Friday, April 26, 2002
Board to Consider Naming New Lancaster Courthouse for Antonovich
By a MetNews Staff Writer
The Board of Supervisors is set to name the as-yet unopened courthouse in Antelope Valley after one of its own, Supervisor Mike Antonovich.
Los Angeles Superior Court Executive Officer/Clerk John Clarke and county Chief Administrator David Janssen on March 29 sent the board a request to rename nearly a dozen former municipal court buildings, and to designate the new court building in Lancaster the Michael D. Antonovich Antelope Valley Courthouse.
The matter comes before the board Tuesday.
The county has long honored retiring members of the board by naming parks, buildings or other facilities after them, but generally has followed a policy of waiting until members leave office.
But there is a precedent. Supervisor Ed Edelman was still in office in 1992 when the new children’s courthouse in Monterey Park was named for him.
Los Angeles Superior Court Judge Frank Jackson, who is assigned to the Palmdale Courthouse, said he brought the idea of naming the new courthouse for Antonovich to the Lancaster and Palmdale city councils, which both endorsed the plan and asked the board to support it.
“I thought it was a good idea, since [Antonovich] has been the one that has been most involved in getting this courthouse for us from the inception,’ Jackson said.
Antonovich was unavailable for comment. But Jean Huston, his justice deputy, said the supervisor has worked for years to assure that funding is made available for a courthouse in the Antelope Valley.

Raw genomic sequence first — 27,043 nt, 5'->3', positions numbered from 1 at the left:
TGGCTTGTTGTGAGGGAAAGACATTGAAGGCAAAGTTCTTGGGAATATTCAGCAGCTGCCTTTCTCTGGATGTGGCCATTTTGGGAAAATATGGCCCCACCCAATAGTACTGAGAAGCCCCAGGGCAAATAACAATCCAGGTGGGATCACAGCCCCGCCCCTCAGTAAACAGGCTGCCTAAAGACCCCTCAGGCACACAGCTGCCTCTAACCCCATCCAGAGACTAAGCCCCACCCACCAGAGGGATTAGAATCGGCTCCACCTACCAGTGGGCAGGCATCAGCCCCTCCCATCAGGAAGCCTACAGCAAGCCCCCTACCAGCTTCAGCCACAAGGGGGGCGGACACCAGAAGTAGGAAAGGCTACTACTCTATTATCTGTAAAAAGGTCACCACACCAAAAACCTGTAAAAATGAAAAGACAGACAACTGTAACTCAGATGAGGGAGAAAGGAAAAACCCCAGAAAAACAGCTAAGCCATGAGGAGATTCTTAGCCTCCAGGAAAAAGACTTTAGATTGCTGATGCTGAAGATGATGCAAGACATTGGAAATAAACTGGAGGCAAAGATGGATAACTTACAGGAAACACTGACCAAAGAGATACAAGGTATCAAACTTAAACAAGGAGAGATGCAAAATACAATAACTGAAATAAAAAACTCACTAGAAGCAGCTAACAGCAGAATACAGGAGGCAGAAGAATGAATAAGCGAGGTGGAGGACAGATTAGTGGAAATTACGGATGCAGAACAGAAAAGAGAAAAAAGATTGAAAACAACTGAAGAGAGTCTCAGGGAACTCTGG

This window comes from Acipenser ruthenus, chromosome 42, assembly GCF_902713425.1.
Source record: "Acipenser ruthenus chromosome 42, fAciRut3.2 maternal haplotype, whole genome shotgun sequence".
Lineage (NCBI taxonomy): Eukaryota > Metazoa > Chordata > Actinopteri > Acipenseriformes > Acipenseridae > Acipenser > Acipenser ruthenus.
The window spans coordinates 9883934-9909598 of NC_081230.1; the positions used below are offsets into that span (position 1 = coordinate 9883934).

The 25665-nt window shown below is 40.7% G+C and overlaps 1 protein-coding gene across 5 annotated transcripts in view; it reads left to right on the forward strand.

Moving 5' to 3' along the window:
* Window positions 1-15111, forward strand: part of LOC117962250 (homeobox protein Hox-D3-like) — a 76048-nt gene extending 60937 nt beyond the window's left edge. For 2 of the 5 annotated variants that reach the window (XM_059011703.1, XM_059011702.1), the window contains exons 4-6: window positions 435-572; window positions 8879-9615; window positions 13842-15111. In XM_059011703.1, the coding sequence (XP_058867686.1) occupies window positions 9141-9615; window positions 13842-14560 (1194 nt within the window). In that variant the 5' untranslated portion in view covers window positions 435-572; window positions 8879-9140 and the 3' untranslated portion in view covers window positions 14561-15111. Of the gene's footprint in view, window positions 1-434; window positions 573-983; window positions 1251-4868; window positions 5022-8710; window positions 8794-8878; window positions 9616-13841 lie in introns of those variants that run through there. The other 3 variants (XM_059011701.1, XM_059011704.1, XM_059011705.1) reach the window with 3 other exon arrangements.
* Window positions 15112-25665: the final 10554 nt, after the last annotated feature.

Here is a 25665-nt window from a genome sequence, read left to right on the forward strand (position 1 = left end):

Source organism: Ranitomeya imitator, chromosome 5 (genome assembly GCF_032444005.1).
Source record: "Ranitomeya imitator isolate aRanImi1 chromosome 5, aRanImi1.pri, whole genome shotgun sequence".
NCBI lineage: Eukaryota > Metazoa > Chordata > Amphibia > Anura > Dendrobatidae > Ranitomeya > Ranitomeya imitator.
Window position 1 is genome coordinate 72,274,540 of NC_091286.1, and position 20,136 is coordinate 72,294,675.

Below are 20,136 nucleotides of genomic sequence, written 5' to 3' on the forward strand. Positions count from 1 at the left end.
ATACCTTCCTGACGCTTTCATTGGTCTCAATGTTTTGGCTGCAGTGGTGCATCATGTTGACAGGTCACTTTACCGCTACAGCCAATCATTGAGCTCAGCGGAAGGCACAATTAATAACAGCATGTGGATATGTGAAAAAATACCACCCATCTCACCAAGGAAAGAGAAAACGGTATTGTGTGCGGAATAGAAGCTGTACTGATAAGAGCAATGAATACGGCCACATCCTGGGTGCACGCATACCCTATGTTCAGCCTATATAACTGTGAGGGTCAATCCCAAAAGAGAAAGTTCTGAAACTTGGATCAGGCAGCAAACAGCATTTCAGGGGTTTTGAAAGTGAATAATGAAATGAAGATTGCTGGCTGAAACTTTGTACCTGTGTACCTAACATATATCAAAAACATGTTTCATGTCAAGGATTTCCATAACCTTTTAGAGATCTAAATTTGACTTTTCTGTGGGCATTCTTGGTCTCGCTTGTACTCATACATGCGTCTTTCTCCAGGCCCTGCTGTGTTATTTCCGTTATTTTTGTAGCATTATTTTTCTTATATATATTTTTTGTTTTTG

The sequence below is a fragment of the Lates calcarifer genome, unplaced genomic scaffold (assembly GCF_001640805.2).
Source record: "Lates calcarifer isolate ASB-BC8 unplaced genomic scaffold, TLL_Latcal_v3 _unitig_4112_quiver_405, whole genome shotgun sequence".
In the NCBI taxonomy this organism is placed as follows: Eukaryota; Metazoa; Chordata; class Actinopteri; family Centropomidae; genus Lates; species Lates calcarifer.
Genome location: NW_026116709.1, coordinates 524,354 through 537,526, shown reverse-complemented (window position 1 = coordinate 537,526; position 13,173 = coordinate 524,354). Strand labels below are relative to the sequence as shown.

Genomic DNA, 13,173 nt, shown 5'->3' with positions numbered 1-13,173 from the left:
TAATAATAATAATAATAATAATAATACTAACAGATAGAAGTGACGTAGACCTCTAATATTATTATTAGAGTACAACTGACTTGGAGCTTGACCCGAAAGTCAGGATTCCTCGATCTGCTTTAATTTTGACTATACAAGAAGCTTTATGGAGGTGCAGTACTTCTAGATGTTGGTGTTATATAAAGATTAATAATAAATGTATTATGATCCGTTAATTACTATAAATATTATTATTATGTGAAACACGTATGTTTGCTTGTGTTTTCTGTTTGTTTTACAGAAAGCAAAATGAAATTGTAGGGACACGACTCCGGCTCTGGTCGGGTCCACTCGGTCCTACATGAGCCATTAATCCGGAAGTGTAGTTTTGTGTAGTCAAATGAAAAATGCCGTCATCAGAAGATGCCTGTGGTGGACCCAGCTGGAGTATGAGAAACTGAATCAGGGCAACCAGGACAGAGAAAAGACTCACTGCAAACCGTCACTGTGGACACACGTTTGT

As for whether he was concerned that the building was to be named for him while he is still serving on the board, Huston responded:
“He’s just happy that they’re opening the courthouse up there. It’s been needed for years.’
The move would be the latest in a spate of courthouse renaming. Earlier this year, the massive Criminal Courts Building in downtown Los Angeles was renamed the Clara Shortridge Foltz Criminal Justice Center for the state’s first woman attorney, who also served as the county’s first woman deputy district attorney and originated the idea of public defender offices.
The Central Courthouse is son to be renamed for the late Stanley Mosk, the longest-serving member of the state Supreme Court and a former Los Angeles Superior Court judge.
The motion before the board Tuesday also calls for an allocation of $500,000 to change signage on former municipal courthouses now named for now non-existent judicial districts. Under the measure, the Citrus Courthouse, for example, would be renamed the West Covina Courthouse.
One Southeast Court would become the Huntington Park Courthouse, while the other would become the South Gate Courthouse. Rio Hondo would become the El Monte Courthouse, Culver would become the Culver City Courthouse, and Los Cerritos would become the Bellflower Courthouse.
One South Bay Municipal Court building would become the Torrance Courthouse. The other would become the Redondo Beach Courthouse.
The Newhall Municipal Court building, which is not in Newhall, would become the Santa Clarita Courthouse. The tiny Santa Anita Municipal Courthouse, several miles from Santa Anita, would become the Monrovia Courthouse.
The Los Angeles Superior Court formerly was formerly funded mostly by county government, but now is a creature of the state, although a portion of funding continues to come from the county. But the buildings are owned, and can be renamed, by the county.
Copyright 2002, Metropolitan News Company